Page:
In the world of new technology, not much can rival a device that would read the human mind. Soon available to the public is such a device, Emotiv’s EPOC. While it currently targets video gaming, it might one day become an indispensable tool in other areas as well.
The device, a streamlined electroencephalographic (EEG) headset made up of 14 sensors, tunes into electric signals naturally produced by the brain. These signals are then interpreted as one of 30 programmed emotions, after the company carefully narrowed and mapped them out. Read More...
But deciphering these signals was no small task. In order to interpret them, the work of both neuroscientists and computer engineers specializing in machine learning and pattern recognition was needed.
Over the last four years, Emotiv recorded thousands of EEG on hundreds of volunteers. Not all gamers, their brain activity was monitored as they experienced virtual scenarios that evoked various emotions, facial expressions and cognitive reactions. About two years ago, the company set out to build algorithms to interpret the apparently chaotic impulses in the cerebral cortex and relate them to common emotions expressed by volunteers.
"Through a large enough sample size," said Emotiv president Tan Le, to Scientific American, "we were able to get some consistency around the population to attain a high degree of confidence that it accurately measures an emotional state."
The result: Emotiv’s EPOC can detect a player’s thoughts, feelings and expression, and connects wirelessly with all game platforms from consoles to PCs. Software development kits are available for game designers who would like to introduce this innovative new technology in their next generation games.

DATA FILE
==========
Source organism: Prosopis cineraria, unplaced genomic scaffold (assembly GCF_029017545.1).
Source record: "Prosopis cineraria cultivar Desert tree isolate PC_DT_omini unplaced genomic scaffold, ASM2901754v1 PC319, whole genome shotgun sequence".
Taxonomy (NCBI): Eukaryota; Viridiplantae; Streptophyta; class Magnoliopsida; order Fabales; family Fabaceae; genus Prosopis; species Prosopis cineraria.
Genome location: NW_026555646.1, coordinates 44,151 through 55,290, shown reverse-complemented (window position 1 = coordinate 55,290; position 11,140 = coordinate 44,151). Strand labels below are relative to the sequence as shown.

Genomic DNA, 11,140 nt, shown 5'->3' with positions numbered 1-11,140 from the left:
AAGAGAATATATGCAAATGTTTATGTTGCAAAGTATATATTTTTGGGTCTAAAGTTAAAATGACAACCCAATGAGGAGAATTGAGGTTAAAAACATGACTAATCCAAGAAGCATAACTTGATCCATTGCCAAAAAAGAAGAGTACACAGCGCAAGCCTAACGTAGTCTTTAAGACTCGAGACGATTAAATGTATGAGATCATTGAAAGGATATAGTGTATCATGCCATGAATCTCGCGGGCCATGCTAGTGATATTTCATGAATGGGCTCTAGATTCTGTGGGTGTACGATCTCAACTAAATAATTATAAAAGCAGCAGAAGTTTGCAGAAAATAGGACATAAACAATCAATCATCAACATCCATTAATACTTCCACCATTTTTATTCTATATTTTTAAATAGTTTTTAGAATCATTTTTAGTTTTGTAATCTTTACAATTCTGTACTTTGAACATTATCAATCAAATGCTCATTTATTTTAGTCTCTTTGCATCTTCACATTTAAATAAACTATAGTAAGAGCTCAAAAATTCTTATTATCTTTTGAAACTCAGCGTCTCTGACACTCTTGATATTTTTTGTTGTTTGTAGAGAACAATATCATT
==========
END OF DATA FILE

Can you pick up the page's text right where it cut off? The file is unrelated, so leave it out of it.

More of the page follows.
The device can currently be reserved (by US residents only) for purchase in the near future, at a cost of $299 USD. Emotiv is also sending a call out for beta testers of the neuro-headset in San Fransisco, California beginning next month.
While the company does play up the surprising functionality of the EPOC headset, a live demonstration at this year’s Game Developers' Conference told a different story.
“The demo started off smoothly enough, as the headset wearer made a giant animated head on the screen mimic his real-life facial expressions,” wrote Tim Moynihan, of PC World. “But things went awry when the wearer was asked to make an on-screen object disappear, and again when the handlers from Emotiv tried to put EPOC through its paces in an actual game. The device didn't do much of anything.”
Later on, relates Moynihan, Emotiv CEO Nam Do explained that the 2.4-GHz wireless audio visual system at the show interfered with the headset, while it had performed nicely at Emotiv's booth. While this may be an acceptable excuse in this context, it may lead early adopters to reconsider the purchase if their home is riddled with wireless equipment.
To view a live (and overall successful) demo of Emotiv EPOC, see this Scientific American video.
Based in San Francisco and Sydney, Australia, Emotiv is also actively working with IBM to develop new applications for their technology for over a year. IBM believes that the EEG technology can be an important part of a broad range of virtual reality uses for industry, not just for games. Dave Kamalsky, project manager for virtual worlds research at IBM explains on Vroot.com, that about 5,000 people have already used a variety of VR (virtual reality) systems for company meetings. IBM is trying to raise awareness with businesses that some VR systems might be more appropriate for certain business users than others.
"As interactions in virtual environments become more complex, mice and keyboards alone may soon be inadequate," said IBM vice-president of digital convergence division Paul Ledak. "BCI (brain-computer interfacing) is an important component of the 3D internet and the future of virtual communication," he added in an interview with Australian media.